The observed impact of mesoscale vertical motion on tropical clouds

A recent study by Geet George, Bjorn Stevens (both from the Max Planck Institute for Meteorology) and Marcus Klingebiel (now at Leipzig University) along with Sandrine Bony and Raphaela Vogel (Laboratoire de Météorologie Dynamique in Paris) shows that aspects of the atmospheric circulation tend to control low-level cloudiness at the mesoscale (20-200 km) more than the conventionally studied thermodynamic aspects.

There has been a long-standing lack of measurements of atmospheric circulation at the mesoscale because of observational challenges. With the NARVAL2 field campaign in 2016, however, measurements of mesoscale vertical motion were made for the first time using dropsondes. This provided an opportunity to study the influence of circulation on cloudiness in the northern Atlantic trade-wind regions, where the field campaign took place.

Geet George and co-authors analysed the retrieved data and found that the low-level vertical motion of the atmosphere can strongly control the cloud occurrence at cloud base. With rising motion at cloud base, measures of cloudiness such as cloud fraction, liquid water and precipitation all increase. In the study, they propose a simple mechanism of how the vertical motion influences cloudiness via the convective mass flux, which is essentially the rate of moist air ventilated into the atmospheric layer where clouds form. Moreover, factors which are known to control cloudiness at larger scales fail to explain the variability of cloudiness at the mesoscale.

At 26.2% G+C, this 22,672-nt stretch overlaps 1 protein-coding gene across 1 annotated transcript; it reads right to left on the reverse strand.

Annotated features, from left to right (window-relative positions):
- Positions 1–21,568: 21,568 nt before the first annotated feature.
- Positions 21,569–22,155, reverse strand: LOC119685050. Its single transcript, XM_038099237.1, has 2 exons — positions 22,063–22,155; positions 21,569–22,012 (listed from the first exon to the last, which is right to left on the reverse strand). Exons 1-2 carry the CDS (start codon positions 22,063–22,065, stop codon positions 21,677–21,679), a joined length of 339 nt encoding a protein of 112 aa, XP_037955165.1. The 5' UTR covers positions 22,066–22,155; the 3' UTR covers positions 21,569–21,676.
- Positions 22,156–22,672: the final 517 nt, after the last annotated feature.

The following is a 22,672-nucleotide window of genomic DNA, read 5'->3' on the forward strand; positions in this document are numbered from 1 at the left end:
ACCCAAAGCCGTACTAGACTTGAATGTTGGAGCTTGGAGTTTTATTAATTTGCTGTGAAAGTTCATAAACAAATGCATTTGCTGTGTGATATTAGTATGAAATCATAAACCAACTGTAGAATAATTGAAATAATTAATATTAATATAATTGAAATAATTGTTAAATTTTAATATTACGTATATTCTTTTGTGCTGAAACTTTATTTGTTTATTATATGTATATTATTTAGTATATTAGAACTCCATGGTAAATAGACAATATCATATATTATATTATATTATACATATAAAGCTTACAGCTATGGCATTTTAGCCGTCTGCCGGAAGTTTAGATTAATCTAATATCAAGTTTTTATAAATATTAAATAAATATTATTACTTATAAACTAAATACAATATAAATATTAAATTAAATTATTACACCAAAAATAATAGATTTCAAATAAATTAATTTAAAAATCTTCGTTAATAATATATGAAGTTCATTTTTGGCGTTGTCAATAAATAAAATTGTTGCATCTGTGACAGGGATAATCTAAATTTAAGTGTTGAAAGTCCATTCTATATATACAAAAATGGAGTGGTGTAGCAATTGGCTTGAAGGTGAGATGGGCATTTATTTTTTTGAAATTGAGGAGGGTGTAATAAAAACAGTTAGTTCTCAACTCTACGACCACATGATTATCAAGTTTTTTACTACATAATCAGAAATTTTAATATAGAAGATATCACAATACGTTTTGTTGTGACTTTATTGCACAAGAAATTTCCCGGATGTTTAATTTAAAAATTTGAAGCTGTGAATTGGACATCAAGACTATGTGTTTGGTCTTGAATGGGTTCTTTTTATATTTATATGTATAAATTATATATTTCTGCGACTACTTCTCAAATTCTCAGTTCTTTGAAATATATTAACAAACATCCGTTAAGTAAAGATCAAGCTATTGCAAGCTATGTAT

Currently, climate models do not consider dynamical parameters of the atmosphere, such as vertical velocity or pressure velocity to determine cloudiness. With these findings, the authors argue for such parameters to be directly incorporated into cloud parameterization schemes, especially since the study shows that clouds seem to be influenced non-linearly by mesoscale conditions.

The analysis made in the study are based on case-studies from NARVAL2, but future activities, in particular measurements from the recently concluded EUREC4A campaign provide more abundant sampling and richer data-streams. Thus, there are further opportunities to study interactions between clouds and their atmospheric environment at the mesoscale. The authors, along with many others, are now digging into these measurements to better understand the processes linking shallow cumulus clouds to circulation — something that has remained elusive and has made understanding cloud-feedback, i.e., response of clouds to a warming surface a major challenge.

Original publication:

George, G., Stevens, B., Bony, S., Klingebiel, M., & Vogel, R. (2021) Observed impact of meso-scale vertical motion on cloudiness, Journal of the Atmospheric Sciences, 78 (8),


Geet George
Max Planck Institute for Meteorology
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